Authenticity defines what is ‘real’ and what is not. Having ones own genuine, homegrown swagger and to then continue to maintain that strut as ones career (or life in general) carries on. The most prominent aspect to being authentic is having the courage to design entirely new, different and altered concepts and bring them into the mainstream, or at the very least attempt to do so. Turn the page to 19990’s hip-hop. The Rock N’ Roll era was over and it was time for a new genre to takeover. The 90’s contained so much diversity in it’s sound to the point where it started a phenomenon; the rap game.
Within this frenzy of shootings, gang pride, and territorial disputes came one of the greatest hip hop artists to ever live. His sound had a Jamaican ring to it, thanks to his mother who was a Jamaican native. His deep ‘uh-n’s in his tracks were so organic that it was good enough to get his name out throughout Jamaica Queens, NY and then eventually to the desk of P. Diddy. Diddy is often recognized as the ‘founding father’ of the Notorious B. I. G. When the 90’s reached their midpoint, Biggie Smalls and Diddy had created an empire which they called Bad Boy records.
As both their business senses grew keener, so did the killer instinct of the west coast rap artists. Unfortunately, so much hype was surfaced in the media pertaining to the differences between East Coast style and West Coast style, so much that the murder rates were skyrocketing in major cities…and nobody saw an end in sight. The media brought the two most prominent figures into question; Christopher Wallace and Tupac Shakur. Now, there is a theory of a ‘beef’ between these two rappers that happened one night but it will take much too long to explain.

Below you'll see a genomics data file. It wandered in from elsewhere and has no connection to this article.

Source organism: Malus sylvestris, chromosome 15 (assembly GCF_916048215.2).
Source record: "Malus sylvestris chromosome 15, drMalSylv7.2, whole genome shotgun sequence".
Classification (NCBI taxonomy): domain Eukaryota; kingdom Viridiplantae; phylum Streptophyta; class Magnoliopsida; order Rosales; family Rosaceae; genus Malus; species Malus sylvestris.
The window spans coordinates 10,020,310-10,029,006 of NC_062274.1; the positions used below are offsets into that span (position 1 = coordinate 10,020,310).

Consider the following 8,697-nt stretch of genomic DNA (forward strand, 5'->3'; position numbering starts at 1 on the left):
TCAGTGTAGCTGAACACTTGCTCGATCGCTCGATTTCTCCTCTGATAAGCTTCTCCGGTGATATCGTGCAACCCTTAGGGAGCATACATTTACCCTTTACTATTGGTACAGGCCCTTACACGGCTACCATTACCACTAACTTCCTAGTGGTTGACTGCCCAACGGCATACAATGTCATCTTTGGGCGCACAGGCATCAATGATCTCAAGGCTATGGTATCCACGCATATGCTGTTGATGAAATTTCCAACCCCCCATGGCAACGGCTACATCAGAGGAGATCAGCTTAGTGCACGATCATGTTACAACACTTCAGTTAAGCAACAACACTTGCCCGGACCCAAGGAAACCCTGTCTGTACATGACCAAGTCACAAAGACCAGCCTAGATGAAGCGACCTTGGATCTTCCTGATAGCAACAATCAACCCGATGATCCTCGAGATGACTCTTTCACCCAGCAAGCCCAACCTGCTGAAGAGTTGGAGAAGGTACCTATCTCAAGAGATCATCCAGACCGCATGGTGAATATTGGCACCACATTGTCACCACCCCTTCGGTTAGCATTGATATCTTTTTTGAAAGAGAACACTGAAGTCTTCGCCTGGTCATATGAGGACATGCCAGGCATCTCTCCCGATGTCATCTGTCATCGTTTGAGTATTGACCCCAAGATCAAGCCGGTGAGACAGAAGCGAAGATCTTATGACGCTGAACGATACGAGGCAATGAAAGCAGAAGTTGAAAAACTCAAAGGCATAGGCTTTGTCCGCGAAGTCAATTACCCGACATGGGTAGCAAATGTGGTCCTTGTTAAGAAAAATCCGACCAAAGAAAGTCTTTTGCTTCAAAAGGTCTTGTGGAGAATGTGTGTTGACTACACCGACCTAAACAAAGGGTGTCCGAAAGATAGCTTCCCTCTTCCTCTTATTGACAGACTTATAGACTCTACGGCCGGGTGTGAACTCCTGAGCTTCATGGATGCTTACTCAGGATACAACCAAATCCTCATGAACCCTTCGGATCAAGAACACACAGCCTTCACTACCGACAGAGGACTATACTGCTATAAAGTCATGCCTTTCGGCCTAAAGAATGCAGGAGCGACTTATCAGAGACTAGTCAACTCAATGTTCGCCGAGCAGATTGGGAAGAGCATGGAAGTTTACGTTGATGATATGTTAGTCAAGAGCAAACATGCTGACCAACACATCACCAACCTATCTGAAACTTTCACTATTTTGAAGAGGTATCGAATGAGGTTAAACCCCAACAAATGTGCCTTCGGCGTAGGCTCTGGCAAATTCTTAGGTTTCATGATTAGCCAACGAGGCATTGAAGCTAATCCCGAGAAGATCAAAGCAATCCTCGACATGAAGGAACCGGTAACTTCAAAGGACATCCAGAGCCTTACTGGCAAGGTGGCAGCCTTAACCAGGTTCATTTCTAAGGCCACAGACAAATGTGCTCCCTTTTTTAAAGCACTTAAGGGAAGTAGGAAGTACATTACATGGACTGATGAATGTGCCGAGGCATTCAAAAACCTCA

In the end, Christopher Wallace was shot while visiting California, doing a tour on the West Coast. From there it’s all history. Christopher “Biggie Smalls” Wallace left his ginormous Timberland boot-print on hip hop forever. His audacity lead him to create a whole new sound in hip hop, a sound that made people bump and dance to in the NY clubs. No body wanted to listen to Ice Cube or Dr. Dre bellow about crack rocks and cutting people. Sure, Biggie has drug and weapon references, but that’s hip hop.
That is how it has always been, and Biggie changed the face of rap by his unique talents and finding his own authentic sound. Brooklyn stand up. “To protect my position, my corner, my layer While we out here, say the hustlas prayer If the game shakes me or breaks me I hope it makes me a better man Take a better stand Put money in my moms hand Get my daughter this college plan, so she don’t need no man Stay far from timid Only make moves when ya heart’s-in-it And live the phrase Sky’s The Limit” The Notorious B. I. G. “Sky’s The Limit” featuring 112 Life After Death (Disc 2) (1997)